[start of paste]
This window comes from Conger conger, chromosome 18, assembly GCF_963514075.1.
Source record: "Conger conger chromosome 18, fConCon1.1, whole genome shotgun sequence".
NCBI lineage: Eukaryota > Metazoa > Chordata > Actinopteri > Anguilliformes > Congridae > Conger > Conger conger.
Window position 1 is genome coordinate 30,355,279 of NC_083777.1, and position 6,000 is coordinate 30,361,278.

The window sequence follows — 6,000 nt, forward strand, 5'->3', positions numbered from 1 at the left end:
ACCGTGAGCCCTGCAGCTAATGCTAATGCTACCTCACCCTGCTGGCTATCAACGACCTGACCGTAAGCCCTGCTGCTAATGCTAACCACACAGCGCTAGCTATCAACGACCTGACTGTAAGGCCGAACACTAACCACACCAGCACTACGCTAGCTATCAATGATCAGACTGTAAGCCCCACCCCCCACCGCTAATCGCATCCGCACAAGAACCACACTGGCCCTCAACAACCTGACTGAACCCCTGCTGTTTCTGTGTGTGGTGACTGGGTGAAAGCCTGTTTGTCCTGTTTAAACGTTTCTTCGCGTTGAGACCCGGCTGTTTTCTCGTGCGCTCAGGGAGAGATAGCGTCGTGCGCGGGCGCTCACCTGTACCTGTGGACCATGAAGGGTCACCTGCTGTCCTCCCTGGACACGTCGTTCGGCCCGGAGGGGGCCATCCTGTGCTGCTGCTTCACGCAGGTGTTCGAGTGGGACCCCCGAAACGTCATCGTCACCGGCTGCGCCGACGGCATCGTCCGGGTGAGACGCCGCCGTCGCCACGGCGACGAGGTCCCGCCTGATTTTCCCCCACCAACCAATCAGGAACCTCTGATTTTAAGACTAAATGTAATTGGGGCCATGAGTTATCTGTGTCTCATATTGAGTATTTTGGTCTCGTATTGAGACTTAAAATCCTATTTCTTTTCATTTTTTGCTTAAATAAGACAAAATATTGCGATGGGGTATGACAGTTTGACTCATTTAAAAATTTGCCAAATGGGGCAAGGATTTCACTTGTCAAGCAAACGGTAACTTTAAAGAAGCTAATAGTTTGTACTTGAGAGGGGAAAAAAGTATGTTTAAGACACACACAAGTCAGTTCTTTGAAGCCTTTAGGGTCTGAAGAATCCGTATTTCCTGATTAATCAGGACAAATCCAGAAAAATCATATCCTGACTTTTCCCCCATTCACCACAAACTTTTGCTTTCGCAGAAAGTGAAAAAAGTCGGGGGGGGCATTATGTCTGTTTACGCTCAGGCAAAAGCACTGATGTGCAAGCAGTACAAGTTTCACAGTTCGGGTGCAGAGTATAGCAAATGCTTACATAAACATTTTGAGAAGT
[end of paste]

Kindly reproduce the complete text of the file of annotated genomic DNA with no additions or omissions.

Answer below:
This window comes from Conger conger, chromosome 18, assembly GCF_963514075.1.
Source record: "Conger conger chromosome 18, fConCon1.1, whole genome shotgun sequence".
NCBI lineage: Eukaryota > Metazoa > Chordata > Actinopteri > Anguilliformes > Congridae > Conger > Conger conger.
Window position 1 is genome coordinate 30,355,279 of NC_083777.1, and position 6,000 is coordinate 30,361,278.

The window sequence follows — 6,000 nt, forward strand, 5'->3', positions numbered from 1 at the left end:
ACCGTGAGCCCTGCAGCTAATGCTAATGCTACCTCACCCTGCTGGCTATCAACGACCTGACCGTAAGCCCTGCTGCTAATGCTAACCACACAGCGCTAGCTATCAACGACCTGACTGTAAGGCCGAACACTAACCACACCAGCACTACGCTAGCTATCAATGATCAGACTGTAAGCCCCACCCCCCACCGCTAATCGCATCCGCACAAGAACCACACTGGCCCTCAACAACCTGACTGAACCCCTGCTGTTTCTGTGTGTGGTGACTGGGTGAAAGCCTGTTTGTCCTGTTTAAACGTTTCTTCGCGTTGAGACCCGGCTGTTTTCTCGTGCGCTCAGGGAGAGATAGCGTCGTGCGCGGGCGCTCACCTGTACCTGTGGACCATGAAGGGTCACCTGCTGTCCTCCCTGGACACGTCGTTCGGCCCGGAGGGGGCCATCCTGTGCTGCTGCTTCACGCAGGTGTTCGAGTGGGACCCCCGAAACGTCATCGTCACCGGCTGCGCCGACGGCATCGTCCGGGTGAGACGCCGCCGTCGCCACGGCGACGAGGTCCCGCCTGATTTTCCCCCACCAACCAATCAGGAACCTCTGATTTTAAGACTAAATGTAATTGGGGCCATGAGTTATCTGTGTCTCATATTGAGTATTTTGGTCTCGTATTGAGACTTAAAATCCTATTTCTTTTCATTTTTTGCTTAAATAAGACAAAATATTGCGATGGGGTATGACAGTTTGACTCATTTAAAAATTTGCCAAATGGGGCAAGGATTTCACTTGTCAAGCAAACGGTAACTTTAAAGAAGCTAATAGTTTGTACTTGAGAGGGGAAAAAAGTATGTTTAAGACACACACAAGTCAGTTCTTTGAAGCCTTTAGGGTCTGAAGAATCCGTATTTCCTGATTAATCAGGACAAATCCAGAAAAATCATATCCTGACTTTTCCCCCATTCACCACAAACTTTTGCTTTCGCAGAAAGTGAAAAAAGTCGGGGGGGGCATTATGTCTGTTTACGCTCAGGCAAAAGCACTGATGTGCAAGCAGTACAAGTTTCACAGTTCGGGTGCAGAGTATAGCAAATGCTTACATAAACATTTTGAGAAGT